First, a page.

What is Cherubism?

The FDSS website is using medical information provided by the Fibrous Dysplasia Foundation (FDF) of America. We would like to thank the FDF for all the help and support they have given, and continue to give, us since 2007.

Cherubism Description

Cherubism is a rare painless condition involving the bones of the face. The solid bone in the lower part of the skull and jaw (maxilla and mandible) is replaced by fibrous tissue that is less dense, leading to swollen looking cheeks. In some cases, the enlargement of the floor of the orbit (the bones surrounding the eye socket) causes the eyeball to tip upward. The name of the condition is derived from cherub (angelic looking, as depicted in Renaissance paintings).

The medical community currently believes that the condition develops when a gene that governs the function of cells that buildup bone (osteoblasts) and breakdown bone (osteoclasts) works in an atypical manner. Usually osteoblasts and osteoclasts build up and breakdown bone in a balanced way, so that the strength of bone is maintained. Persons with the genetic make up of cherubism appear to breakdown bone at an increased rate and to build it up in an atypical way (through large multinucleated cells). The imbalanced osteoblast and osteoclast activity appears to lead to the formation of fibrous tissue, which appears as bubbles or "spongy" in radiographs. The lesions of cherubism are graded into levels indicating the involvement of the mandible and/or maxilla, the resorption of the roots of teeth, and the involvement of the orbits.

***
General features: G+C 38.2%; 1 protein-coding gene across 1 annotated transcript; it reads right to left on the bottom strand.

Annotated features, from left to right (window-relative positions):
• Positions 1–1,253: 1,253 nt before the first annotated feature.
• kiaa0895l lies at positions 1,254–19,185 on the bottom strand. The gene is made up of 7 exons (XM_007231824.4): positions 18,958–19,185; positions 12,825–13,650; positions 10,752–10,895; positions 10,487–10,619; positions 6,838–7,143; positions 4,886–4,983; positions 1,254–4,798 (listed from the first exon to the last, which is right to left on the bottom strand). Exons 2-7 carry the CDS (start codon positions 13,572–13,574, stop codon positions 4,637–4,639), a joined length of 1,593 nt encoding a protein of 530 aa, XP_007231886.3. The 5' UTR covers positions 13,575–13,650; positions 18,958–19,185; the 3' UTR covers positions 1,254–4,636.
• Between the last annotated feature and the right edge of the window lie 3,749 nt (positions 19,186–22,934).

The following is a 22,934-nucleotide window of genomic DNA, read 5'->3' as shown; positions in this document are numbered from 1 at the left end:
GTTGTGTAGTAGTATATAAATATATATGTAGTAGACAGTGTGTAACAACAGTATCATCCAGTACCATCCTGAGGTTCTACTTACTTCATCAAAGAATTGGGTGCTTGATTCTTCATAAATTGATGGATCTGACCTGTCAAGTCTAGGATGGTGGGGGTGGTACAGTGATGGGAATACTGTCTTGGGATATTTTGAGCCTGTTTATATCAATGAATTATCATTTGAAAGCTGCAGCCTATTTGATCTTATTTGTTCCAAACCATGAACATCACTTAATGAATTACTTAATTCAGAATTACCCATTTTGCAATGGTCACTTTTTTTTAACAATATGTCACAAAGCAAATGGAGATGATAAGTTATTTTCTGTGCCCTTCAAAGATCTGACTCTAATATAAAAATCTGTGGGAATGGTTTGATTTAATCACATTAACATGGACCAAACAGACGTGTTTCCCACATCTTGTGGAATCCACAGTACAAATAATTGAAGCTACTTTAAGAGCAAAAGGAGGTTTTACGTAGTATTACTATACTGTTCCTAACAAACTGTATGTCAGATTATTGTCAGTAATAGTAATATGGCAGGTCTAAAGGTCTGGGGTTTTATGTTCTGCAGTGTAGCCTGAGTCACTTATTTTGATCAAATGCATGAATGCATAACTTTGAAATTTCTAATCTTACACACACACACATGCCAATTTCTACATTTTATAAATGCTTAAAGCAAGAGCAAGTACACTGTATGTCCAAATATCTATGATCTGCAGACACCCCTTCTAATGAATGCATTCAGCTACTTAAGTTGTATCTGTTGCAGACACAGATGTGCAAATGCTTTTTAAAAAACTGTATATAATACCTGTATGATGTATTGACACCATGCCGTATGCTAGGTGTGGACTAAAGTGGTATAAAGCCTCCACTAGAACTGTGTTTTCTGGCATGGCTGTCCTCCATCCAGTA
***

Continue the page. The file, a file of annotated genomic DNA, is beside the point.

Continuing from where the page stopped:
Cherubism is usually first detected in early childhood. Symptoms of cherubism can spontaneously resolve themselves (regress). Regression may occur as early as puberty or as late as the 30's or 40's. Common clinical features of cherubism include:

  • Bilateral swelling of the jaw (on both sides in the same area, although not necessarily to the same degree)
  • More common in mandible than maxilla
  • Upturned eyes (rim of sclera - the white of the eye - visible beneath the iris)
  • Inverted V-shaped palate arches (the curved rear portion of the roof of the mouth)
  • Enlarged submandibular lymphnodes
  • Painless
  • Premature loss of primary teeth
  • Failure of permanent teeth to erupt or random distribution on eruption.
  • Rapid development in childhood, slowing during puberty, later stabilization with possible regression.
  • Sometimes, cherubism is associated with Noonan syndrome, which includes a typical facial appearance with low set ears, sunken chest, low platlets, generalized mild low bone density, and subtle (usually) heart malformations.

Diagnosis of cherubism is usually based on the above symptoms through a physical examination, family history, and imaging (panoramic X-rays and CT scans). Biopsies can be conducted to establish the presence of cell patterns typical of cherubism in the lesions. It is presently believed that cherubism is histologically more like a giant cell granuloma than fibrous dysplasia, although the medical literature may still refer to cherubism as 'benign fibrous dysplasia of the jaws'.

About 200 cases of cherubism have been reported in medical publications. The medical community believes the condition is more common, although extremely rare. Cherubism has been documented internationally and among all races. Twice as many cases have been documented in boys/men as girls/women.